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2009-10 Influenza (Flu) Season


Oseltamivir (trade name Tamiflu®) or zanamivir (trade name Relenza®) are recommended for treatment and prevention of flu during the 2009-10 season.

CDC has issued updated interim recommendations for the use of antivirals in the treatment and prevention of influenza for the 2009-10 season. This guidance is available at

What should I do if I get sick with the flu this flu season, including the 2009 H1N1?

Antiviral drugs are prescription medicines (pills, liquid or an inhaled powder) that fight against the flu, including the new H1N1 flu, by keeping flu viruses from reproducing in your body. The priority use for antiviral drugs this season is to treat people who are very sick (hospitalized) or people who are sick with flu-like symptoms and who are at increased risk of serious flu complications, such as pregnant women, young children, people 65 and older and people with chronic health conditions. Antiviral drugs can make your illness milder and make you feel better faster. They may also prevent serious flu complications. For treatment, antiviral drugs work best if started within the first 2 days of symptoms.

If you become ill with influenza-like symptoms this flu season you should stay home and avoid contact with other people, except to seek medical care. If you have severe illness or you are at higher risk for flu complications, contact your health care provider or seek medical care. Medical conditions that can place you at higher risk of serious flu-related complications if you become ill include asthma or other lung problems, diabetes, weakened immune systems, kidney disease, heart disease, neurological and neuromuscular disorders and pregnancy.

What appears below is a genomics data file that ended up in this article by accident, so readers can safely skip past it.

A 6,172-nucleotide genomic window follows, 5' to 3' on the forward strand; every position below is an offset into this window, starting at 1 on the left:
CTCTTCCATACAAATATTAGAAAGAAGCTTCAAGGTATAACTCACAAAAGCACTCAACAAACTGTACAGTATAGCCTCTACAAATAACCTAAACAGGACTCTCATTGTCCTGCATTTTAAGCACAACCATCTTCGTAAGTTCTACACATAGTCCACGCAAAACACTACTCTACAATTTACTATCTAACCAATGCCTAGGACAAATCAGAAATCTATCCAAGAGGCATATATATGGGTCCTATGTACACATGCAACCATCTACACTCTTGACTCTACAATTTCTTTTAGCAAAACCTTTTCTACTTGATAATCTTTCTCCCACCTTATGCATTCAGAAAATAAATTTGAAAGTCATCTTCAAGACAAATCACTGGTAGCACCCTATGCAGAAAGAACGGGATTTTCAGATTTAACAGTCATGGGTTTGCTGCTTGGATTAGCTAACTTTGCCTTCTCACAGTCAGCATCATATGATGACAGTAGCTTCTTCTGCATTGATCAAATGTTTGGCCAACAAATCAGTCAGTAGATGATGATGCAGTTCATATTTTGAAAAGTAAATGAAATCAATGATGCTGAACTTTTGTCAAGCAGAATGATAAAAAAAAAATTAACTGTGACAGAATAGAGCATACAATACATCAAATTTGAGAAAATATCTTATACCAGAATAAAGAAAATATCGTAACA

While few people over the age of 65 have been infected with this new virus, if you are older than 65 and become ill, you are at higher risk of developing flu-related complications. Children younger than 5 years of age (and especially children younger than 2 years of age) are also at high risk of serious complications if they get the flu.

If you have one of these medical conditions or are 65 or older or younger than 5 (and especially children younger than 2 years of age) and develop flu-like symptoms including fever or chills and cough or sore throat, contact your health care provider so they may determine whether flu testing or treatment is needed.

For information about 2009 H1N1 flu, visit


WebMD Public Information from the CDC

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